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  1. #1
    Join Date
    Nov 2009
    Location
    Southern Ontario
    Posts
    13

    Effeciency drop of an older furnace

    I have an old (25 years) furnace. I think it is a 'keeprite' - no plate but that is what the a/c is and it is original as far as I know.

    on the label it says:

    'normal input btuh=65000'
    'rated output btuh=49000'

    so I assume that it means that it is a 65000 furnace delivering 49000 btu's - which works out to 75%. So the 'efficiency rating' I guess is 75%.

    So what I am trying to figure out is presumably over time, this number drops somewhat - wear and tear and stuff. Is there any guess what it might be after the 25 years? is there any rules of thumb as to how much these old furnaces drop in effieciency over time?

    Just kind of curious.

    Thanks in advance
    Paul

  2. #2
    Join Date
    May 2008
    Location
    Missouri
    Posts
    3,603
    If it is a pilot light furnace, it will be in the 55-62% efficiency range. If it has electronic ignition without forced draft, it'll be about 70% (at most). If it has a flue damper, it might have been rated at 75-78%, and if it has a forced draft vent fan with electronic ignition, it should be around 80%. Remeber this was when the unit was new, so existing condition could lower actual efficiency a lot! IIf the blower is dirty, and the burners are rusted, and sooted half shut, you could easily be into the 50% efficiency range.

  3. #3
    Join Date
    Nov 2009
    Location
    Southern Ontario
    Posts
    13
    This is your old crappy builder version furnace. Not sure why you bring it up, but it is a 'pilot light' type furnance. It is all natural venting (no fan). We are in the process of replacing, but other than breaking down 1ce a year, it has kept us warm for many years I've never looked much inside, but rust abounds, so I assume the burners are somewhat dodgy. Did have it serviced (cleanup) a few years ago.

  4. #4
    Join Date
    Sep 2002
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    I don't know
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    With proper maintenance the efficiency shouldn't drop due to age.

    Assume no higher than 60%.
    General public's attitude towards our energy predicament: "I reject the reality of finite resource depletion and substitute it with my own; energy is infinite, we just need an alternative storage medium to run the cars on. The economy can grow indefinitely - we just need to "green" everything! Technology is energy! Peak what?"

  5. #5
    Join Date
    Jan 2008
    Posts
    2,095
    That rated output btu # is often call bonnet capacity.
    That means that's the BEST you're ever going to get out of it.
    Strongly consider a new unit, if not for the unreliable nature of a 25 YO furnace, then for the advantage of saving some gas.
    Oh, and that heat exchanger should be examined very carefully to be sure it's not cracked.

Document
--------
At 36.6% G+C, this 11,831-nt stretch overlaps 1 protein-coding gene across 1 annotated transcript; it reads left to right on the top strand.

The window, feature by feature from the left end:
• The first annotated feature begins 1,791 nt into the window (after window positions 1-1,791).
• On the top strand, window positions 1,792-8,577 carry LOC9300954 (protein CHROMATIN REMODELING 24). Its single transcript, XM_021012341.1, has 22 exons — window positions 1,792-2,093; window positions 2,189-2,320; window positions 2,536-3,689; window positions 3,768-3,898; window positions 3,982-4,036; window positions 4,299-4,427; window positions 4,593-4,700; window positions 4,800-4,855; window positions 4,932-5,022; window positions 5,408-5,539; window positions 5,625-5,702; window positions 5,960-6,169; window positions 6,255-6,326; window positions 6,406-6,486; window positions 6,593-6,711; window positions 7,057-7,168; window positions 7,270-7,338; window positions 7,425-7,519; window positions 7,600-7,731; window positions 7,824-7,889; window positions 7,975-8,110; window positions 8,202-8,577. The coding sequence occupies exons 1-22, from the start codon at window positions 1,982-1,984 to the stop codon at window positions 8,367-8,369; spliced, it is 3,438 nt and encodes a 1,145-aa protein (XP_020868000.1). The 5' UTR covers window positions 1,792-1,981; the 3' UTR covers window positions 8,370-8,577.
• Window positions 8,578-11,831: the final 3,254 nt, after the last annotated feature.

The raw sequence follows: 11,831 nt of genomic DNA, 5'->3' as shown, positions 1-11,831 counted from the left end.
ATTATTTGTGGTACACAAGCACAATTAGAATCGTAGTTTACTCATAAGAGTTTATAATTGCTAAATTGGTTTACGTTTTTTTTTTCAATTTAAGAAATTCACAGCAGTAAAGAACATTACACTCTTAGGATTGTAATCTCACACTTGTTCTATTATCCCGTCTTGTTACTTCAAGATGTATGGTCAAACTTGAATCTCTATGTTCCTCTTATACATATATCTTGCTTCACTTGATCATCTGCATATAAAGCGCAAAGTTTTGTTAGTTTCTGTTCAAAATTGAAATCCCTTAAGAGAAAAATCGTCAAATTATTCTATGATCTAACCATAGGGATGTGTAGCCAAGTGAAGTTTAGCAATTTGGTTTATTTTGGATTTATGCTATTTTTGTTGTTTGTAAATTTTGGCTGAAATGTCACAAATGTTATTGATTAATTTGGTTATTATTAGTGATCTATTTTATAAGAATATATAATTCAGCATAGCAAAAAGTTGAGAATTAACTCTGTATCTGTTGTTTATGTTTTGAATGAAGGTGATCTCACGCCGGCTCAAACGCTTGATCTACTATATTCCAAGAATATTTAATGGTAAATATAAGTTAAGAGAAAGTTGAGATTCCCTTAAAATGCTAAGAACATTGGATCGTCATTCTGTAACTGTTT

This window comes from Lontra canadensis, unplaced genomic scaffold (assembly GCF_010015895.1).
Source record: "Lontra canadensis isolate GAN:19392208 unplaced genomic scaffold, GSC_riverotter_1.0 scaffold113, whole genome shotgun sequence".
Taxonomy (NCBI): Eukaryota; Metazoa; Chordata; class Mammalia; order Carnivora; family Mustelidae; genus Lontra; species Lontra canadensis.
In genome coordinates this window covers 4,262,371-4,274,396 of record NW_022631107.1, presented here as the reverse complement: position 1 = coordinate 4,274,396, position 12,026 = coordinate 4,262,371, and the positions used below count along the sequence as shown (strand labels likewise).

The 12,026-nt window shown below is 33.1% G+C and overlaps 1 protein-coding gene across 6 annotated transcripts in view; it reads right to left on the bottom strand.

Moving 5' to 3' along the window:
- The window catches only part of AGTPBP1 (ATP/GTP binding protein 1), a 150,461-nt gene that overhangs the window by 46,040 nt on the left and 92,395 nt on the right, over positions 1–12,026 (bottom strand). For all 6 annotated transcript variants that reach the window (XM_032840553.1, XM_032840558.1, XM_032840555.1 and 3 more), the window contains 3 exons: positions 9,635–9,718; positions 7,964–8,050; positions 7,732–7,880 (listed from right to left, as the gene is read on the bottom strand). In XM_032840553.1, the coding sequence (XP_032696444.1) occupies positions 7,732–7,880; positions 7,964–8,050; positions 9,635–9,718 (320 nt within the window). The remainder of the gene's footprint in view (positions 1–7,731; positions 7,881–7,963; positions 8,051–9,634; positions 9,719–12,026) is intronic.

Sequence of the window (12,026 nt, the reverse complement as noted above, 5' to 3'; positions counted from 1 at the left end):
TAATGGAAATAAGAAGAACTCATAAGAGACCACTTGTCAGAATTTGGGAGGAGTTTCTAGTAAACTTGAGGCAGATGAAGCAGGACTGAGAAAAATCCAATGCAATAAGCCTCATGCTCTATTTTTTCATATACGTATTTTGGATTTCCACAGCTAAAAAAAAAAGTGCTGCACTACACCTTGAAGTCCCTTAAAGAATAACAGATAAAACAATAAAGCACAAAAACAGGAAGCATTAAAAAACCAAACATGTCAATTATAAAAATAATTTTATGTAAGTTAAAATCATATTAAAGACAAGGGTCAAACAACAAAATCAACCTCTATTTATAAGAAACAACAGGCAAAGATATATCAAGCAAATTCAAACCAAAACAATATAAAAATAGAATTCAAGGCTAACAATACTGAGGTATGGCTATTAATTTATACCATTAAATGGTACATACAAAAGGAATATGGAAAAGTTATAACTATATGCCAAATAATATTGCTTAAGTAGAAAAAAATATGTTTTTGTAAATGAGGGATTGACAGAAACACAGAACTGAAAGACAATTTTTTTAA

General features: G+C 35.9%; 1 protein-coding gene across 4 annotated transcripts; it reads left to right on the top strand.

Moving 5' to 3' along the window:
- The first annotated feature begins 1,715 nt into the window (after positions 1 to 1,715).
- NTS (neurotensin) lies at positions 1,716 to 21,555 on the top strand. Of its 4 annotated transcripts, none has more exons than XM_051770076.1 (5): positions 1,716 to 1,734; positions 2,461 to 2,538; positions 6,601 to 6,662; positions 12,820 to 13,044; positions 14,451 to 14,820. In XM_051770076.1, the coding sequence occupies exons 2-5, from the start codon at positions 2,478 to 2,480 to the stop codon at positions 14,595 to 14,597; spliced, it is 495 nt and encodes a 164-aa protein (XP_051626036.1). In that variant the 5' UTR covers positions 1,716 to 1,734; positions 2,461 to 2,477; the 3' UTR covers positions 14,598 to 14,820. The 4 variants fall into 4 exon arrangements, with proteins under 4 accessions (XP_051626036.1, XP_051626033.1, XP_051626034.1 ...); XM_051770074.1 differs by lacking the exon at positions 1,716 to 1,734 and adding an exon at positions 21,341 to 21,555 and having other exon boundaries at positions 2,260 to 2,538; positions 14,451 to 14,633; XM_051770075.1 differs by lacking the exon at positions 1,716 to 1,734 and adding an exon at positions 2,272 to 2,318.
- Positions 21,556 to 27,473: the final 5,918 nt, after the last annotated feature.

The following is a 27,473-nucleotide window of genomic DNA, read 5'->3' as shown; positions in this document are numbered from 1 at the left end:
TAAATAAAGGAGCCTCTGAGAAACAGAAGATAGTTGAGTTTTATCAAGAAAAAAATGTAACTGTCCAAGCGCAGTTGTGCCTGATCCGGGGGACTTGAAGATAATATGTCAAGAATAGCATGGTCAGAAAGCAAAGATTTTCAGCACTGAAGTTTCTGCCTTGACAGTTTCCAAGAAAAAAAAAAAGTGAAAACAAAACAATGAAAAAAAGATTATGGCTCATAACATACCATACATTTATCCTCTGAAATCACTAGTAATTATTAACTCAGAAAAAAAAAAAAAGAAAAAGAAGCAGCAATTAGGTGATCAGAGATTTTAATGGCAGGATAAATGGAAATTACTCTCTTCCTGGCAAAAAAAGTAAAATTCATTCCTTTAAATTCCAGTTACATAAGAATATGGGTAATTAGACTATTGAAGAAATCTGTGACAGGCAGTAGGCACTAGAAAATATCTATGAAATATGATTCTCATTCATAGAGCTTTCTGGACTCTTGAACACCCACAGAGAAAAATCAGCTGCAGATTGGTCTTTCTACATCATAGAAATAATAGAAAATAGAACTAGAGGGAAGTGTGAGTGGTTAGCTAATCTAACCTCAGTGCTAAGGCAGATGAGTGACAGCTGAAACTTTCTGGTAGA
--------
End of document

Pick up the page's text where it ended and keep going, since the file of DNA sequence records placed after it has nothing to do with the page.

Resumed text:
"Hey Lama, hey, how about a little something, you know, for the effort." And he says, "there won't be any money, but when you die, on your deathbed, you will receive total consciousness." So I got that goin' for me, which is nice. - Carl Spackler

  6. #6
    Join Date
    Jan 2009
    Posts
    386
    Quote Originally Posted by amd View Post
    With proper maintenance the efficiency shouldn't drop due to age.

    Assume no higher than 60%.
    They had 90% furnaces 25 years ago.

  7. #7
    Join Date
    Sep 2002
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    I don't know
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    2,909
    Quote Originally Posted by skizot View Post
    They had 90% furnaces 25 years ago.
    Not with standing pilots and 75% steady state efficiency.
    General public's attitude towards our energy predicament: "I reject the reality of finite resource depletion and substitute it with my own; energy is infinite, we just need an alternative storage medium to run the cars on. The economy can grow indefinitely - we just need to "green" everything! Technology is energy! Peak what?"

  8. #8
    Join Date
    Jan 2004
    Location
    Lancaster PA
    Posts
    68,603
    Quote Originally Posted by rpm2203 View Post
    on the label it says:

    'normal input btuh=65000'
    'rated output btuh=49000'

    so I assume that it means that it is a 65000 furnace delivering 49000 btu's - which works out to 75%. So the 'efficiency rating' I guess is 75%.

    So what I am trying to figure out is presumably over time, this number drops somewhat - wear and tear and stuff. Is there any guess what it might be after the 25 years? is there any rules of thumb as to how much these old furnaces drop in effieciency over time?

    Just kind of curious.

    Thanks in advance
    Paul
    Since thats steady state efficiency. It will still be very close to that. Maybe 70%.

    AFUE wise, it was probably around 60 to 65%.
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  9. #9
    Join Date
    May 2008
    Location
    Missouri
    Posts
    3,603

    Smile

    Something to consider is the new energy Income Tax Credit, it will be going on next year also, but it allows you to receive a credit of 30% up to $1500 on the replacement cost of this furnace with a 95% or higher unit. If you have a gas company who also rebates, you could get a lot of $ off the actual cost by getting rid of that sucker. Yeah, I had a 1 ton Dodge van that was dependable too, however it only got 8 miles to the gallon of gas!!

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